The result, Honneth laments, is that most people in the world are bereft of any ideas about what might be an ideal society. They are adrift in a world of more, with only the scantiest idea of better and no idea of best. Without ideas of better and best, which used to be embodied in the idea and ideal of socialism, people have no basis on which to come together, and they fall easy prey to demagogues of fear, hate, and division.
Honneth’s goals in his book are twofold. First, he wants to recreate a socialist vision, to “extract its core idea,” and, thereby help provide a positive “sense of direction” for the discontent that he sees as permeating Western societies in the present day. Second, he wants to present a history of the development of socialism that would explain its demise. I think he substantially succeeds with his first goal, but not with the second goal, and that failure undermines the first.
The idea and ideal of socialism, says Honneth, is that people “not only act with each other; but also for each other.” People should not merely supplement each other, like workers on an assembly line, but act with each other, like players on a team. In a socialist society, people would not only be treated fairly and equally, but would cooperate with each other. In socialism, the individual does not get swallowed up by the collective, but is helped toward the “realization of individual freedom,” or what Honneth calls “social freedom.”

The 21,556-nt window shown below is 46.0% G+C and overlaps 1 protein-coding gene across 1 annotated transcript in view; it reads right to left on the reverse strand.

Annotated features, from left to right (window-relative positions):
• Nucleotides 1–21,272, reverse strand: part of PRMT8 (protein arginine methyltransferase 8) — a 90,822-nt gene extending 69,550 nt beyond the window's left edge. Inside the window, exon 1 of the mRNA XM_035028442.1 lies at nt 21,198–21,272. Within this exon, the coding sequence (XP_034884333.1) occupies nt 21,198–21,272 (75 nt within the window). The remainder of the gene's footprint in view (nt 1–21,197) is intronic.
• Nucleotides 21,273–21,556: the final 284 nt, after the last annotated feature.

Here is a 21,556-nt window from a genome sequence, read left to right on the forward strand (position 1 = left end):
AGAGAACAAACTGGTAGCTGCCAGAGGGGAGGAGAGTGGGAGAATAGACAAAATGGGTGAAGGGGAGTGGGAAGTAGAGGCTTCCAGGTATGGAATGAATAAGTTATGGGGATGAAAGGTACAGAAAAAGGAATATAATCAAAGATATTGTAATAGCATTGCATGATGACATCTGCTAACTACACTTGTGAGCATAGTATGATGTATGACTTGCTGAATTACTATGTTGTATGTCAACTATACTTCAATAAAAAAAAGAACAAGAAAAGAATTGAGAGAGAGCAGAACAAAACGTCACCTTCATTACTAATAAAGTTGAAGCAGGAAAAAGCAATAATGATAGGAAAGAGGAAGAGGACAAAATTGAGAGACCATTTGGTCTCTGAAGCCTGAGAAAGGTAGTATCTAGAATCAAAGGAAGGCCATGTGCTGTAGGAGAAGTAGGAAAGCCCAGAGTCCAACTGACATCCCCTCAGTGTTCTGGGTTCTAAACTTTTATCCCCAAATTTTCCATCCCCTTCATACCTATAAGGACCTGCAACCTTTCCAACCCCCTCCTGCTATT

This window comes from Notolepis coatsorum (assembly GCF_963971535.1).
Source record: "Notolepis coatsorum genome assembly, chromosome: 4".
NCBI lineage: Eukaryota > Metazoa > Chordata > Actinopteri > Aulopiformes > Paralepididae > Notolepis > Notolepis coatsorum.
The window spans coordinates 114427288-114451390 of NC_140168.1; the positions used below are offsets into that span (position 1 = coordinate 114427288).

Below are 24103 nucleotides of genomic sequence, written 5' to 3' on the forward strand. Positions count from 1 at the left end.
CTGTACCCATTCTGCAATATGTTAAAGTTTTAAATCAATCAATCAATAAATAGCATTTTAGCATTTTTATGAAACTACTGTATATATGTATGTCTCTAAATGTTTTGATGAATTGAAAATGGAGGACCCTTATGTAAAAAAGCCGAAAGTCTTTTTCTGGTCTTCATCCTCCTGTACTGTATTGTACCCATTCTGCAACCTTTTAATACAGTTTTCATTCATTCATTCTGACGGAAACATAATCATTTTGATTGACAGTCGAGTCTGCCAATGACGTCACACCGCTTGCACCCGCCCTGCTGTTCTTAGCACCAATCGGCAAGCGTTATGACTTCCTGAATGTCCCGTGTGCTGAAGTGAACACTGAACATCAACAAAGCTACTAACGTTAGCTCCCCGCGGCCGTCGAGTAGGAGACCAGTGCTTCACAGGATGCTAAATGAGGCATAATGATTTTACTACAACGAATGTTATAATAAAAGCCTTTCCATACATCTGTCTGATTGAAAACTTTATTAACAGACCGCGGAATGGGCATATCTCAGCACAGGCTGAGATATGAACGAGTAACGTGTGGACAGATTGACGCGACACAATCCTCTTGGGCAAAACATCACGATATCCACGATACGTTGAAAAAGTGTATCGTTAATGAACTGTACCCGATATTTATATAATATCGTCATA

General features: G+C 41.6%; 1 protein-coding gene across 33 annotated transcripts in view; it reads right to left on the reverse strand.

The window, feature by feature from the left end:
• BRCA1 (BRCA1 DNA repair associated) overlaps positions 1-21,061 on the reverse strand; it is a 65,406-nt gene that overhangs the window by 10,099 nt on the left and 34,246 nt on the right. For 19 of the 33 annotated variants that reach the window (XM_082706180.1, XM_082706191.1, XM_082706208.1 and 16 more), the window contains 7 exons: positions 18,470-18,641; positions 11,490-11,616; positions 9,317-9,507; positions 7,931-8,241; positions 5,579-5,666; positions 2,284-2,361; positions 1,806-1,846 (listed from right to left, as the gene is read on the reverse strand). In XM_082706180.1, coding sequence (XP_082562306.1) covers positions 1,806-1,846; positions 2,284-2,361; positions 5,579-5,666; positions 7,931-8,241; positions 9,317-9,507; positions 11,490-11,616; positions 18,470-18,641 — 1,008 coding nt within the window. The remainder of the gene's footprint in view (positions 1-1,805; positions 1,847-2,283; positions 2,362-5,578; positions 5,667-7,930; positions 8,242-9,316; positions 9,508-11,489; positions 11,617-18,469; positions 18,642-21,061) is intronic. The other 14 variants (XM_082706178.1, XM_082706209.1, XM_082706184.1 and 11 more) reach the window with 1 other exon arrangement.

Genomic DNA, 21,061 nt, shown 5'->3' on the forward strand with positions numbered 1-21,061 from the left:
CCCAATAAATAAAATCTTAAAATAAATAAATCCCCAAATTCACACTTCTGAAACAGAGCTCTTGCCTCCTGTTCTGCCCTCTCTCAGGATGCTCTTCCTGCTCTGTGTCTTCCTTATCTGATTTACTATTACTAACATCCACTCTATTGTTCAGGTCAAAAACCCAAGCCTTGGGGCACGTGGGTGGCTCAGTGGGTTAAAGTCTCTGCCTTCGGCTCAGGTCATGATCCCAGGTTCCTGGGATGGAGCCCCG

Following Dewey, Honneth claims that social freedom requires small communities in which people can know each other, but also can personally care for people they don’t know. He cites Non-Governmental Organizations such as Amnesty International and Greenpeace as examples of the sorts of organizations that he has in mind. They are organizations that have national and international reach, but that operate largely at the local level.